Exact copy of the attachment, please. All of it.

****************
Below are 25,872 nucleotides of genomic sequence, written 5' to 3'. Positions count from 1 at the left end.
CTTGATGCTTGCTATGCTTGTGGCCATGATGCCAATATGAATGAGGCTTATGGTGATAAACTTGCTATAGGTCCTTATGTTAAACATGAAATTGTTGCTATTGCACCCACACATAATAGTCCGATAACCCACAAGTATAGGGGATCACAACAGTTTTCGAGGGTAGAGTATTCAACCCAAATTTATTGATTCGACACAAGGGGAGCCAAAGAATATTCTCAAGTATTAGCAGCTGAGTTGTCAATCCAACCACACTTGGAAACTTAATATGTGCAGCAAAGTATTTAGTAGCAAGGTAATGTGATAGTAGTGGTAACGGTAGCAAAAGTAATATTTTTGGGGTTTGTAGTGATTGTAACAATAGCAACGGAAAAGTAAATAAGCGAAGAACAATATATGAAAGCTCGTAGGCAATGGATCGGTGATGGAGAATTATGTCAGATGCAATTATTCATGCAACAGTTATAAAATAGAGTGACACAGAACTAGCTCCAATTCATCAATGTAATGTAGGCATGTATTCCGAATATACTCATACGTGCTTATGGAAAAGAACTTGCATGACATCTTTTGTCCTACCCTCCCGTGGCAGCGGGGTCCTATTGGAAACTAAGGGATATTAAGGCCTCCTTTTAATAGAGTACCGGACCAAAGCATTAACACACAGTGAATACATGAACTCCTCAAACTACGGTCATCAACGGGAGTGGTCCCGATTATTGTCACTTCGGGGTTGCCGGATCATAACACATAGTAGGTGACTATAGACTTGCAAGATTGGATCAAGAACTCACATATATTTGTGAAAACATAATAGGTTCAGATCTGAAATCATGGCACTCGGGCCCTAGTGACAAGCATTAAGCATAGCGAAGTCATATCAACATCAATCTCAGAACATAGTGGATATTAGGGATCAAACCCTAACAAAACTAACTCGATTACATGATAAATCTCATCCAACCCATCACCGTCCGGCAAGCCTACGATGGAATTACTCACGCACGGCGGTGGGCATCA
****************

Below are 25,872 nucleotides of genomic sequence, written 5' to 3'. Positions count from 1 at the left end.
CTTGATGCTTGCTATGCTTGTGGCCATGATGCCAATATGAATGAGGCTTATGGTGATAAACTTGCTATAGGTCCTTATGTTAAACATGAAATTGTTGCTATTGCACCCACACATAATAGTCCGATAACCCACAAGTATAGGGGATCACAACAGTTTTCGAGGGTAGAGTATTCAACCCAAATTTATTGATTCGACACAAGGGGAGCCAAAGAATATTCTCAAGTATTAGCAGCTGAGTTGTCAATCCAACCACACTTGGAAACTTAATATGTGCAGCAAAGTATTTAGTAGCAAGGTAATGTGATAGTAGTGGTAACGGTAGCAAAAGTAATATTTTTGGGGTTTGTAGTGATTGTAACAATAGCAACGGAAAAGTAAATAAGCGAAGAACAATATATGAAAGCTCGTAGGCAATGGATCGGTGATGGAGAATTATGTCAGATGCAATTATTCATGCAACAGTTATAAAATAGAGTGACACAGAACTAGCTCCAATTCATCAATGTAATGTAGGCATGTATTCCGAATATACTCATACGTGCTTATGGAAAAGAACTTGCATGACATCTTTTGTCCTACCCTCCCGTGGCAGCGGGGTCCTATTGGAAACTAAGGGATATTAAGGCCTCCTTTTAATAGAGTACCGGACCAAAGCATTAACACACAGTGAATACATGAACTCCTCAAACTACGGTCATCAACGGGAGTGGTCCCGATTATTGTCACTTCGGGGTTGCCGGATCATAACACATAGTAGGTGACTATAGACTTGCAAGATTGGATCAAGAACTCACATATATTTGTGAAAACATAATAGGTTCAGATCTGAAATCATGGCACTCGGGCCCTAGTGACAAGCATTAAGCATAGCGAAGTCATATCAACATCAATCTCAGAACATAGTGGATATTAGGGATCAAACCCTAACAAAACTAACTCGATTACATGATAAATCTCATCCAACCCATCACCGTCCGGCAAGCCTACGATGGAATTACTCACGCACGGCGGTGGGCATCA